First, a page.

Last week, Dugan sent an open letter to the Academy asking for her arbitration clause to be waived, a request that would allow the process to be open to the public. On Tuesday, the Academy responded, proposing instead to keep arbitration but waive the confidentiality provision that could potentially bring more public transparency to the arbitration itself.
Dugan signed the arbitration agreement when she took the Academy job, which mandates any legal disputes between Dugan and the Academy to be settled through an arbitrator. Removing the confidentiality provision would allow both Dugan and the Academy to state their allegations and defenses publicly, according to the Academy’s letter. Dugan submitted a complaint to the Equal Employment Opportunity Commission in January accusing the Academy of a corrupt Grammy voting process as well as alleging that Academy general counsel Joel Katz sexually harassed her and that former Recording Academy head Neil Portnow raped a foreign recording artist. (The Academy has defended the voting process, and Katz and Portnow both denied the allegations.)
“The Recording Academy has absolutely nothing to hide and, in fact, welcomes the opportunity to tell its story so that the entire music community and the world can hear the truth – and nothing but the truth – about what you did to this proud institution during your brief tenure as President/CEO,” Interim CEO and board chair Harvey Mason Jr. said in the letter. “In short, we welcome a full public airing of your allegations against the Academy as well as the Academy’s many claims and defenses against you.”
In Dugan’s request last week to be released from her arbitration agreement, she called the arbitration process “secret and confidential,” adding that “it is no secret that forced arbitration is a barrier to justice for victims of harrassment, discrimination and other misconduct.”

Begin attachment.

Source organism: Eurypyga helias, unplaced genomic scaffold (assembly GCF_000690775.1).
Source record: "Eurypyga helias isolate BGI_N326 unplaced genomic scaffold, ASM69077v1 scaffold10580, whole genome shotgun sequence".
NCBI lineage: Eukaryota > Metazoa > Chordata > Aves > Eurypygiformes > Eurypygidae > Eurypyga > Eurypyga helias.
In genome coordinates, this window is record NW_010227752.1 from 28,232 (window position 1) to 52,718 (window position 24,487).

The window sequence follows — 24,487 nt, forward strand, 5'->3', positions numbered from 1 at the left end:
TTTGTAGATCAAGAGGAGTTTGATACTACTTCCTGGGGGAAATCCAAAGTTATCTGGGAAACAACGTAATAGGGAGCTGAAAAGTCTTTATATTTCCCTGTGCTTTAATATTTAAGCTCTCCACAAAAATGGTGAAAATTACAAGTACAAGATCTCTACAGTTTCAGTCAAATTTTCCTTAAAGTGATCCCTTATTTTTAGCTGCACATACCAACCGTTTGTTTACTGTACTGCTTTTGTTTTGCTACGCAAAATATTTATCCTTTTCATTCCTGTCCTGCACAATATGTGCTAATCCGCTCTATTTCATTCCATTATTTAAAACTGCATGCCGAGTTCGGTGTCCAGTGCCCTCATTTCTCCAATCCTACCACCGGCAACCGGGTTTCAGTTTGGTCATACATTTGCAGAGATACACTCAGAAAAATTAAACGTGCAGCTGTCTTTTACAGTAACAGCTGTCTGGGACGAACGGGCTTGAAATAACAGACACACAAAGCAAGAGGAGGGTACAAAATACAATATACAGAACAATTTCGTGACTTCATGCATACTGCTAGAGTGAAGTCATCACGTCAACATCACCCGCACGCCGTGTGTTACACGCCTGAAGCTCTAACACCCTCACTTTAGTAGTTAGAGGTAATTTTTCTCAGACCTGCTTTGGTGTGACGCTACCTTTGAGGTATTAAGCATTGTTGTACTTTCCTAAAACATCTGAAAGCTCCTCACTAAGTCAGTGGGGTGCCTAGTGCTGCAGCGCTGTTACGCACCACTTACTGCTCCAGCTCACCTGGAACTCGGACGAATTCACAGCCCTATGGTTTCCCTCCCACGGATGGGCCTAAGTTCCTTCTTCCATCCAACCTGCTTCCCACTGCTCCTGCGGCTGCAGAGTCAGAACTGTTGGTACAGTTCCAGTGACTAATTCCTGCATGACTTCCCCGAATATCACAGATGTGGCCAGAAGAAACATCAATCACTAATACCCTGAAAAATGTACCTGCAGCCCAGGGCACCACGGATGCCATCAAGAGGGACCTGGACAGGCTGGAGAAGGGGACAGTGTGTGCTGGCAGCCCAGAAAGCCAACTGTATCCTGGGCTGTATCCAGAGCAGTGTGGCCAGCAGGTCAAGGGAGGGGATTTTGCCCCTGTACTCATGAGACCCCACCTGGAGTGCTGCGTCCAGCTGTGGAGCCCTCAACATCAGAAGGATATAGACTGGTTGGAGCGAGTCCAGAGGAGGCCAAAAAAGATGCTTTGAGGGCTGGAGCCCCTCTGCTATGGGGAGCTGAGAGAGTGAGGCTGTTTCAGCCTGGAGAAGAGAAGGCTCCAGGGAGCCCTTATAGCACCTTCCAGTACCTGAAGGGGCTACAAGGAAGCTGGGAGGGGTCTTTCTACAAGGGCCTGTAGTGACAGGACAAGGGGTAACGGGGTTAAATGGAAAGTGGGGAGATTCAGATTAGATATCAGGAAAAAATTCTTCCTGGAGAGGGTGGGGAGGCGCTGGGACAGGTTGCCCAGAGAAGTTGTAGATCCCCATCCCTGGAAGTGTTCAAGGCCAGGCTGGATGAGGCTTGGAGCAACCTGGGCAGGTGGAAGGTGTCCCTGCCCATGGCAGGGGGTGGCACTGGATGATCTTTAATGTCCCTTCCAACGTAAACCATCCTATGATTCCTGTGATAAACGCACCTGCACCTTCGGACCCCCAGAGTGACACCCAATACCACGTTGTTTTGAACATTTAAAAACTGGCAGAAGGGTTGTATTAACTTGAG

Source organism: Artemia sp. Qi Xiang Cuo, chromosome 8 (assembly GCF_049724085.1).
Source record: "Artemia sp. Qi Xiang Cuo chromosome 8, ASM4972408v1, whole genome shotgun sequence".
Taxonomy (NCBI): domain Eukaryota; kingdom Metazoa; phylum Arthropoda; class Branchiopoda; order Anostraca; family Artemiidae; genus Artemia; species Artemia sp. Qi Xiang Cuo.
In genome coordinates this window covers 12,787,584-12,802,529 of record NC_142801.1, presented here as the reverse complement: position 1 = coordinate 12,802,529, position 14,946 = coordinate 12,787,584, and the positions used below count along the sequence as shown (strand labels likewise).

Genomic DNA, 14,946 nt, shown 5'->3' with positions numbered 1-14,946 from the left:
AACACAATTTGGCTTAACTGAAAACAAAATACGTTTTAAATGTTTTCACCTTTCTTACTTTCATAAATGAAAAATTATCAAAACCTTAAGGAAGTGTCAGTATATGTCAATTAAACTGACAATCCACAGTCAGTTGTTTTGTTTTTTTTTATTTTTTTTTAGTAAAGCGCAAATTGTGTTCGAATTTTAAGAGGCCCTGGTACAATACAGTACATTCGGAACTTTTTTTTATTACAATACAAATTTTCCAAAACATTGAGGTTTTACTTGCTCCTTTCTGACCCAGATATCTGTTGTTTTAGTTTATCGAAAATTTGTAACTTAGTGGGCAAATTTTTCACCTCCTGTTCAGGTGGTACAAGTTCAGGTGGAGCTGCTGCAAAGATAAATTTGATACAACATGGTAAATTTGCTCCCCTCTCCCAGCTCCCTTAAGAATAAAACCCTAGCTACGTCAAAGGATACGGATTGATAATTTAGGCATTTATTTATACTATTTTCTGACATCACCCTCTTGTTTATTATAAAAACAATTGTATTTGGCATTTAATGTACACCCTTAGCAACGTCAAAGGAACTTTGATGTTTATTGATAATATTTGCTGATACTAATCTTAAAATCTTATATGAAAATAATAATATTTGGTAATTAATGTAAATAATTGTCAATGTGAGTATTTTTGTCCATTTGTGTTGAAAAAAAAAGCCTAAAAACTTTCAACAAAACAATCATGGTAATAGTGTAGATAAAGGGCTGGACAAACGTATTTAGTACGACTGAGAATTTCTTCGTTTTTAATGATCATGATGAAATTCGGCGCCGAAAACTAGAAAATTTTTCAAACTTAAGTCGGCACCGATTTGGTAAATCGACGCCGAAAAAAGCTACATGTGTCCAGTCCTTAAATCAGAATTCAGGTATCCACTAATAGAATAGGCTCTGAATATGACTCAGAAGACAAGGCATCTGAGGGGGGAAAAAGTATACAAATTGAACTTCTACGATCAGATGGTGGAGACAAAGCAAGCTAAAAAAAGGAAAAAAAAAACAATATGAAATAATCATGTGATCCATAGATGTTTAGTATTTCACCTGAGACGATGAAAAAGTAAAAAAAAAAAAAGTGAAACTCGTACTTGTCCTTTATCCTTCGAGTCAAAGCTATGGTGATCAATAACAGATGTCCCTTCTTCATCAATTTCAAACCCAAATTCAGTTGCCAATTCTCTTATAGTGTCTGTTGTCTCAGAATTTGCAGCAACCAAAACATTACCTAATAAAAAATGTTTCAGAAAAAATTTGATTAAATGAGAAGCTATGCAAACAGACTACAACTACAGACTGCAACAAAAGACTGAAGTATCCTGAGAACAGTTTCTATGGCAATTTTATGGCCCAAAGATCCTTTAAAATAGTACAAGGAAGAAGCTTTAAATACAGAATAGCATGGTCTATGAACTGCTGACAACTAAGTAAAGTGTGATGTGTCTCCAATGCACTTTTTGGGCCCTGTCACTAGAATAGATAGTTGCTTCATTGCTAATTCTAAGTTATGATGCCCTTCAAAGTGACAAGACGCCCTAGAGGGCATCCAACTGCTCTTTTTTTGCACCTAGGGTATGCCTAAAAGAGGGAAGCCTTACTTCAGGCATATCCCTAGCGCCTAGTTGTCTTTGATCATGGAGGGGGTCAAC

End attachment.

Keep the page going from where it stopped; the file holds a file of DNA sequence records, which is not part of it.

In her letter, Dugan also alleged the investigator selected for her arbitration process has conflicts of interest to give a fair investigation as the investigator was recommended by the law firm Proskauer Rose LLP, which Dugan had previously alleged was “in bed” with the academy.
“Arbitration has been uniformly recognized by courts and commentators alike as an entirely fair process for achieving justice, while usually being far less costly than full-blown civil litigation,” Mason Jr. wrote in the letter. “In the recent words of the Supreme Court, arbitration offers the “promise of quicker, more informal, and often cheaper resolutions for everyone involved.”
The Academy requested Dugan’s approval in writing to move forward with waiving the confidentiality provision, but that may not happen right away. In a statement, Dugan’s legal counsel scorned the Academy’s decision to keep the process in arbitration rather than bring it to a juried trial. “The Recording Academy’s efforts at portraying arbitration as a fair process for employees [are] disingenuous as everyone knows arbitration unfairly favors, protects, and insulates employers from their unlawful actions,” said Dugan’s attorneys Douglas Wigdor and Michael Willemin in a statement. “It is telling that the Recording Academy is unwilling to allow a jury of Ms. Dugan’s peers decide this matter.”
“If you truly want a process with ‘transparency and accountability,’ then please join us in waiving the confidentiality provision of the contract,” Mason Jr. wrote in the letter. “As soon as you notify us in writing of your consent, we can proceed with resolving this matter out in the open, and for all the world to see.”
Recording Academy Executive Committee Open Letter to Deborah Dugan